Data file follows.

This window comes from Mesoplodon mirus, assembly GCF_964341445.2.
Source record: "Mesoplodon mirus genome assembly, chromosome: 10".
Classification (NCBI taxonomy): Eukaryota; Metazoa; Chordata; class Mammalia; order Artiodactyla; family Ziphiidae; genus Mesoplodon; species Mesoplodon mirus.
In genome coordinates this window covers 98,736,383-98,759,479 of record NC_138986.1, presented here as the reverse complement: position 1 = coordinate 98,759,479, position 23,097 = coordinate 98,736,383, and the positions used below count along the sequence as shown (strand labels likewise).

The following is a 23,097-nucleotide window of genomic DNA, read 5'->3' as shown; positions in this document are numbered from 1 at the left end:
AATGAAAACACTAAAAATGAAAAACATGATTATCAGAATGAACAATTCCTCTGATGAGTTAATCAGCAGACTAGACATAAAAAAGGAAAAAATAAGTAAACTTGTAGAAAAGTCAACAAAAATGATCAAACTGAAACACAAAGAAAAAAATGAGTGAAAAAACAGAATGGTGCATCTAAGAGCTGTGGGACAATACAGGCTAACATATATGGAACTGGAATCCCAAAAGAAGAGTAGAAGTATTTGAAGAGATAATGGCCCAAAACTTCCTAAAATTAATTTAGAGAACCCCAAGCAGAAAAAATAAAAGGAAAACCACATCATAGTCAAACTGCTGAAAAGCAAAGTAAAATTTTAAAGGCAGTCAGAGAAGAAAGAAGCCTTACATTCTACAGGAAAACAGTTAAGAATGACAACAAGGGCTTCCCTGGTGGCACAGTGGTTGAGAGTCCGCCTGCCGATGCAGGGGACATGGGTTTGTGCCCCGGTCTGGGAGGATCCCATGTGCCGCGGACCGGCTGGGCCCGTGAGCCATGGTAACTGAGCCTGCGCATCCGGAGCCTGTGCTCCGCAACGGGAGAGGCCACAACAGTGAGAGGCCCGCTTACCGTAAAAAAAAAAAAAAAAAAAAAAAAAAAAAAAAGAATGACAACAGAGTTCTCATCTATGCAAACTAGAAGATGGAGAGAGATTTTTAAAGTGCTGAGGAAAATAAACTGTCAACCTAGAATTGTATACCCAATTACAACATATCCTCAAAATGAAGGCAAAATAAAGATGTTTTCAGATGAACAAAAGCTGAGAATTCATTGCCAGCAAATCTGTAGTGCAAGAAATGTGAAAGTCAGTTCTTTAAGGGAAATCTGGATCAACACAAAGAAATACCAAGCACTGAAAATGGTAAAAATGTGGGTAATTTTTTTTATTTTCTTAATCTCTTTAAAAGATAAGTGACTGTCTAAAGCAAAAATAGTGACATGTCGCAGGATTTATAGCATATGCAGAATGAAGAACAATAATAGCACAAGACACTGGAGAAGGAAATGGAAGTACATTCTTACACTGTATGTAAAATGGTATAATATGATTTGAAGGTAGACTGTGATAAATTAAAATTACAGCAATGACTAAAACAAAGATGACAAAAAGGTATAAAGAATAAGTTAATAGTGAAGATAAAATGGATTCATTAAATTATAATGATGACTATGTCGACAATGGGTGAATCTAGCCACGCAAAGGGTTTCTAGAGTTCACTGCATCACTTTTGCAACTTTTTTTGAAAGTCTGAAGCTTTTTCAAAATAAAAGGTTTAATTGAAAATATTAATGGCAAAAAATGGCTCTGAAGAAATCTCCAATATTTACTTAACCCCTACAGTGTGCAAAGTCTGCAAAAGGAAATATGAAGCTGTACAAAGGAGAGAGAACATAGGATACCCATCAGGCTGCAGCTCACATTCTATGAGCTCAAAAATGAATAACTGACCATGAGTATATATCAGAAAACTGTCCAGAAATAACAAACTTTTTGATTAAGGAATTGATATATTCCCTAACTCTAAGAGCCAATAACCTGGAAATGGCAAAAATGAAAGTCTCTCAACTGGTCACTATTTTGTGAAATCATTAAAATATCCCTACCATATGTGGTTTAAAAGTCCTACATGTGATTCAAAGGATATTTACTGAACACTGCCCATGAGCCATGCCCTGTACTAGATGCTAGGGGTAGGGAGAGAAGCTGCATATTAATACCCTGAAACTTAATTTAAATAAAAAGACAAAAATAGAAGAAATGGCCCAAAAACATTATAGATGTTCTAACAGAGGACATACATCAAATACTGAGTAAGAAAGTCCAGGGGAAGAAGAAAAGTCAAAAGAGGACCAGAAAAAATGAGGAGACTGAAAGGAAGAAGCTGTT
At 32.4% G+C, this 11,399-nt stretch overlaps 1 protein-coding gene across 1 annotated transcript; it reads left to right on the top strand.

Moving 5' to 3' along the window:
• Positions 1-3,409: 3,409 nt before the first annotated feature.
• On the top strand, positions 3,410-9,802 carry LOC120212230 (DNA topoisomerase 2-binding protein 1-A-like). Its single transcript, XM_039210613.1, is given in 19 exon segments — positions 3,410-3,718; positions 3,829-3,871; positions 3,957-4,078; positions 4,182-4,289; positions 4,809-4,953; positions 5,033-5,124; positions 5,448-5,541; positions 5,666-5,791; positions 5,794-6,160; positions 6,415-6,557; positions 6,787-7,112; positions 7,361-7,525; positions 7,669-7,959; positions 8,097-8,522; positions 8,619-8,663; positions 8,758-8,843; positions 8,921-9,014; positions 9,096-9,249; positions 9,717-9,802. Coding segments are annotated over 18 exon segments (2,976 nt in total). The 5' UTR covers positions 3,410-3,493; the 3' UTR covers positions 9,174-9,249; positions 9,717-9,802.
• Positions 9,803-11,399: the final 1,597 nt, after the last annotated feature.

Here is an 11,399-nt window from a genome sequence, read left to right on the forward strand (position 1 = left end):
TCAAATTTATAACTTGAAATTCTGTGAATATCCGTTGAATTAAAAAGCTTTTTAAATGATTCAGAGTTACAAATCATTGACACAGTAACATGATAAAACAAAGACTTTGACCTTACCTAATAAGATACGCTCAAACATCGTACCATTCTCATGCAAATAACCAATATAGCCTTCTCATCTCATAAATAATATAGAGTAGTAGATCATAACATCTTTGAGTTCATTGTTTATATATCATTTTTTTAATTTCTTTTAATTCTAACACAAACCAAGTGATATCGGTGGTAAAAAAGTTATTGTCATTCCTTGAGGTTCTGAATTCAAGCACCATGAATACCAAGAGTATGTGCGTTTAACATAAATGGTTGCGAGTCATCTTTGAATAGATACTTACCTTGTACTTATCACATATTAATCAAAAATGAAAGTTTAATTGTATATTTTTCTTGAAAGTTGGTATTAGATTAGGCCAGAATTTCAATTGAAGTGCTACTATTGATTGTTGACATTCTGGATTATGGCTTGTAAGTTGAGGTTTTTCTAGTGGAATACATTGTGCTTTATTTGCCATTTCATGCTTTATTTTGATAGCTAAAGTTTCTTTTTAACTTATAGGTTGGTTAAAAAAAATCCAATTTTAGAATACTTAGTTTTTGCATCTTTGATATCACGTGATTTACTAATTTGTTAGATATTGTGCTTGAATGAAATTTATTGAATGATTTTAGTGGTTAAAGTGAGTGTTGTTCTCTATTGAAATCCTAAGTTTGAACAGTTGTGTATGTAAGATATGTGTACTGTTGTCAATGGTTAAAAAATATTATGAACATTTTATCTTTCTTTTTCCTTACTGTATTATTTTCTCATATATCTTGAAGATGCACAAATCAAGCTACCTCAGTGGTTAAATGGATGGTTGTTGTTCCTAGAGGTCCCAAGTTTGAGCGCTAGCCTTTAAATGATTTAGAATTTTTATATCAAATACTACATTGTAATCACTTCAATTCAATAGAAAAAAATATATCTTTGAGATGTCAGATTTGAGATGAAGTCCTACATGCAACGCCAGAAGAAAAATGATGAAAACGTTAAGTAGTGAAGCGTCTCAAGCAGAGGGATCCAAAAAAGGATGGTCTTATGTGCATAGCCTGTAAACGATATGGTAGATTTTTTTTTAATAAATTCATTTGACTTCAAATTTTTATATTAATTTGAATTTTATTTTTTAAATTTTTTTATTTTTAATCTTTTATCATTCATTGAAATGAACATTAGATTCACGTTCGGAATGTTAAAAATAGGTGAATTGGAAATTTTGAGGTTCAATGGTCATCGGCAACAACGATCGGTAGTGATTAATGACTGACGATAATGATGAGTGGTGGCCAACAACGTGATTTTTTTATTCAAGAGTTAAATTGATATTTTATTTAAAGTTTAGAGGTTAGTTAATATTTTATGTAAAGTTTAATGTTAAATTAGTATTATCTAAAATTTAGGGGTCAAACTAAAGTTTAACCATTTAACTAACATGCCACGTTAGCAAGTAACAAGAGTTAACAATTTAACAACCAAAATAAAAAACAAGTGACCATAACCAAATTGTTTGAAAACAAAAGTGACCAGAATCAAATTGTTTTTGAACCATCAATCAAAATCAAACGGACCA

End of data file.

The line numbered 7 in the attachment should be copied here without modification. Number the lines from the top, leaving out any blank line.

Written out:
At 32.4% G+C, this 11,399-nt stretch overlaps 1 protein-coding gene across 1 annotated transcript; it reads left to right on the top strand.